Once you have an external flash, the game of gear acquisition can continue smoothly as it’s the most expensive component at this level. Your external flash can easily be attached to the top of your compact camera, but if you bought a decent one as I suggested, it will make the camera top heavy and it won’t allow you to be very creative with the lighting. Instead, I recommend that you buy a Manfrotto light stand. If you hadn’t already noticed from other articles on this site, I like Manfrotto’s products. They make sturdy and well made products. They charge a bit more than some makers, but you won’t wish you had bought a better brand. Incidentally, they also distribute their products under the name of Bogen Imaging. A good stand of theirs is the Manfrotto 5001B 74-Inch Nano Stand. It folds up into a small size and it doesn’t weight much. Even when you become more advanced in photography, there will be times when you’ll appreciate the lighter stand for simple shoots so that you can lighten your load. A better stand is the Manfrotto 1051 BAC (see photo). It folds flatter, doesn’t have as wide a base, and is air cushioned inside — which is good if you have a lighting device attached and accidentally let go of it while changing the height.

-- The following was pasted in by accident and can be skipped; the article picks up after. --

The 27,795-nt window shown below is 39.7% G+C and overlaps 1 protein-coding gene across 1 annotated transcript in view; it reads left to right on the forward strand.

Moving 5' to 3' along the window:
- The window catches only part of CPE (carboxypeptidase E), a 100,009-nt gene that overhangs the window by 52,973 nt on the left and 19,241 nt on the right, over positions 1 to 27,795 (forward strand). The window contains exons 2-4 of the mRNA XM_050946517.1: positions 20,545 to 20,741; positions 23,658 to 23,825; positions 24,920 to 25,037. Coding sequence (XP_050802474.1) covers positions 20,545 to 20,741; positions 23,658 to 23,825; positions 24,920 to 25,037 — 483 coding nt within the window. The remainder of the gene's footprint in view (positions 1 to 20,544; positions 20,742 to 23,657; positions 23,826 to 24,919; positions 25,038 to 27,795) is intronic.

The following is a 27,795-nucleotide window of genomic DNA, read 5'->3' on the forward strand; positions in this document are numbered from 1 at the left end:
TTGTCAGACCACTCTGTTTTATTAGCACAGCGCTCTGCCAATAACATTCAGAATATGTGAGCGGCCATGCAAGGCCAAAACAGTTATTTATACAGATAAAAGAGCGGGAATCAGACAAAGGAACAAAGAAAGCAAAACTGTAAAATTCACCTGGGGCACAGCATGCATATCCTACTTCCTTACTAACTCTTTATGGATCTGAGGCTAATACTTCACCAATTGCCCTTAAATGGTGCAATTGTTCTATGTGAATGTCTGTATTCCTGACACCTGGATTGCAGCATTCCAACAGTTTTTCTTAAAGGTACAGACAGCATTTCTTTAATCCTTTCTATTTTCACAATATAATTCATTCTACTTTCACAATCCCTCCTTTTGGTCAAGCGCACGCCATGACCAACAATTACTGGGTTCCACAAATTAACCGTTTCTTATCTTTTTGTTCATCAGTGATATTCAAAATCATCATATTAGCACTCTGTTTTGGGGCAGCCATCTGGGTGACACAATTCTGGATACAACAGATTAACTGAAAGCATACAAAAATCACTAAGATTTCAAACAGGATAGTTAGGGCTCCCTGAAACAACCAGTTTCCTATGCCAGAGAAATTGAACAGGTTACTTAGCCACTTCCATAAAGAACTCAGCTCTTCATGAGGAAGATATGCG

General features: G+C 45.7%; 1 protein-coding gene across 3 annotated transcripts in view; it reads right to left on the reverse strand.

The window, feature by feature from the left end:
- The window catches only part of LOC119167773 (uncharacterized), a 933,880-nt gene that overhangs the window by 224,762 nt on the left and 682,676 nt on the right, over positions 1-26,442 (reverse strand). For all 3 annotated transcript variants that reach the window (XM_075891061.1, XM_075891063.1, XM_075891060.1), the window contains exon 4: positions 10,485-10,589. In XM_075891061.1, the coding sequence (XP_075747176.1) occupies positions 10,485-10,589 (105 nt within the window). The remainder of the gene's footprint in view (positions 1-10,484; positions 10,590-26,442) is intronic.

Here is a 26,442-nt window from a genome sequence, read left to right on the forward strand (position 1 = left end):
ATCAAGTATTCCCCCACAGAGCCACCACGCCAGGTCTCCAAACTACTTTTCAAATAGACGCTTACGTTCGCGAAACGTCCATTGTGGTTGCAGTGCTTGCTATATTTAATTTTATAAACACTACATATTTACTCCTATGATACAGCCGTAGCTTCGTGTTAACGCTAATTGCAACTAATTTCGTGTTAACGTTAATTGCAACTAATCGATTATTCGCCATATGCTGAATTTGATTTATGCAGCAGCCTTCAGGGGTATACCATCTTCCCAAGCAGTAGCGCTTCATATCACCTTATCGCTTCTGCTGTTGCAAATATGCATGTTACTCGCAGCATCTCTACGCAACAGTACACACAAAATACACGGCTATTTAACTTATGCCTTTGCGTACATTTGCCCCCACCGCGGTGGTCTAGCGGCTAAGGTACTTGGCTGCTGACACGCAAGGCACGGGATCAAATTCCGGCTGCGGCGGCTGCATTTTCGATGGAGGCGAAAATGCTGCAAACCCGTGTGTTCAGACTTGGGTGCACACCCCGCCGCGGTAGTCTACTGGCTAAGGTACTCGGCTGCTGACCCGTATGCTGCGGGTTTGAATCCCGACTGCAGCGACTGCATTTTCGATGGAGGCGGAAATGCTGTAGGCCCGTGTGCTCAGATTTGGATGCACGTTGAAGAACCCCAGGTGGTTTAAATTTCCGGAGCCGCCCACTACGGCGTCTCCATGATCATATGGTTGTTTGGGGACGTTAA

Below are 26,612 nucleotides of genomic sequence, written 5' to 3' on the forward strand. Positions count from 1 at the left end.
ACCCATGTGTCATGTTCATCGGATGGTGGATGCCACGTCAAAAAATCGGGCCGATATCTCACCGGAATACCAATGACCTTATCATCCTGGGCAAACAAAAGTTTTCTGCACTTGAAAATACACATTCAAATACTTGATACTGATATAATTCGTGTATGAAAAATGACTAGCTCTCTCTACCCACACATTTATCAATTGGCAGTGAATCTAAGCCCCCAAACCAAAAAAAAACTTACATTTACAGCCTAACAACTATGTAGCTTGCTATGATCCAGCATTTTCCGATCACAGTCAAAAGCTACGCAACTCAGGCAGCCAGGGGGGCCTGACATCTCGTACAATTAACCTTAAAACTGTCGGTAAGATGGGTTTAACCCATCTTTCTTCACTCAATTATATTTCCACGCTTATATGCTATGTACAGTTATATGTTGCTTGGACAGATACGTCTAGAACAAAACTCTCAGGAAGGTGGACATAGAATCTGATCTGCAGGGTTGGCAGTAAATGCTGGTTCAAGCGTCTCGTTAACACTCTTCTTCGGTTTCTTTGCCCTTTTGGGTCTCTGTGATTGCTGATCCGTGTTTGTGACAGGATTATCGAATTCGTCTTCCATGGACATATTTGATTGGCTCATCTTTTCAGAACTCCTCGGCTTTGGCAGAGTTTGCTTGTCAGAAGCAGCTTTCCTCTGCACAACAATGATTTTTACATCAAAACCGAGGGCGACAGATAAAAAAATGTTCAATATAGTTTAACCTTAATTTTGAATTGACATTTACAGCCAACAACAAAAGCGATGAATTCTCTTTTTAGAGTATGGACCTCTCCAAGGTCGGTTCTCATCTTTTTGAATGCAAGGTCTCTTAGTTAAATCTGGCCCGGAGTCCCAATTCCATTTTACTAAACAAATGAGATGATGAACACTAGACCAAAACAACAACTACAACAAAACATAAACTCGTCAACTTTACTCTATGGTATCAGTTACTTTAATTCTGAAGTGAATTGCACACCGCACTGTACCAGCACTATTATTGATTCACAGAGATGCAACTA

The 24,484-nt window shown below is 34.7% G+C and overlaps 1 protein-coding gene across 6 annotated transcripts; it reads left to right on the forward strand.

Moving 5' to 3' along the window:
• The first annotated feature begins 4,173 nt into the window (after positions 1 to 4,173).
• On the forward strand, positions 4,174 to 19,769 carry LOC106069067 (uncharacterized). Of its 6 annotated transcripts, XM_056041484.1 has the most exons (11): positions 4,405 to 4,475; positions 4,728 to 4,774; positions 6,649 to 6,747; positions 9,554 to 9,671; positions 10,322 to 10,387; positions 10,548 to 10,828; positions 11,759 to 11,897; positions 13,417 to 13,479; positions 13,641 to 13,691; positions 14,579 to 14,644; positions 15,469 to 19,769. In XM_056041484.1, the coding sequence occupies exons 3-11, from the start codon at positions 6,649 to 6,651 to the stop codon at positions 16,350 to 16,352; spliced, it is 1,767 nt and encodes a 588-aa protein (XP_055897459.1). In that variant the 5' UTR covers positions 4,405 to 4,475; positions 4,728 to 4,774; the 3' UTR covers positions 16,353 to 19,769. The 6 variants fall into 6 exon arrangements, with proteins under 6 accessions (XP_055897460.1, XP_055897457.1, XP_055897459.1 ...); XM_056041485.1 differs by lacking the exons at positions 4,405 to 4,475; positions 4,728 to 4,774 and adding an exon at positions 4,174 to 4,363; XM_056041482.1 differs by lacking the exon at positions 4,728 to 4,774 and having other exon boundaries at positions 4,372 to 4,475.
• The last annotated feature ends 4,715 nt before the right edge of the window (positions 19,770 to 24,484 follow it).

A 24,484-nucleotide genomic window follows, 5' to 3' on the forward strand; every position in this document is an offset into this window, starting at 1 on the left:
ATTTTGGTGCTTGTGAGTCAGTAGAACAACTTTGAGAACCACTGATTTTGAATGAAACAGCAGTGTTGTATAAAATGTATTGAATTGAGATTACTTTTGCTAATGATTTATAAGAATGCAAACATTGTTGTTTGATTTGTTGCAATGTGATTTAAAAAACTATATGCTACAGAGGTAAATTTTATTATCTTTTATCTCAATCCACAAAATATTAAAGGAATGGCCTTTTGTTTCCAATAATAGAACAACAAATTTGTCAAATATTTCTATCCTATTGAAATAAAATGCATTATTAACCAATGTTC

Pulling it Together

Once you’ve purchased these few additions, you’ll be ready to set up a small and temporary studio. I like to use my living room. I purposely tried to have only small and lightweight furniture in my living room so that I can quickly clear the room. The only large item is the sofa, but it slides easily and can be moved to one end of the room, out of the way. Another possibility is a garage or basement if you have one. You’ll have to be good about keeping it clean and clear of mess. Where you place your camera and flash will take time. Check out some of the <a href=’/book-category-studio.list’>books on studio lighting</a> listed in the books section of this site. Get a good book on subject and be prepared to spend many hours experimenting.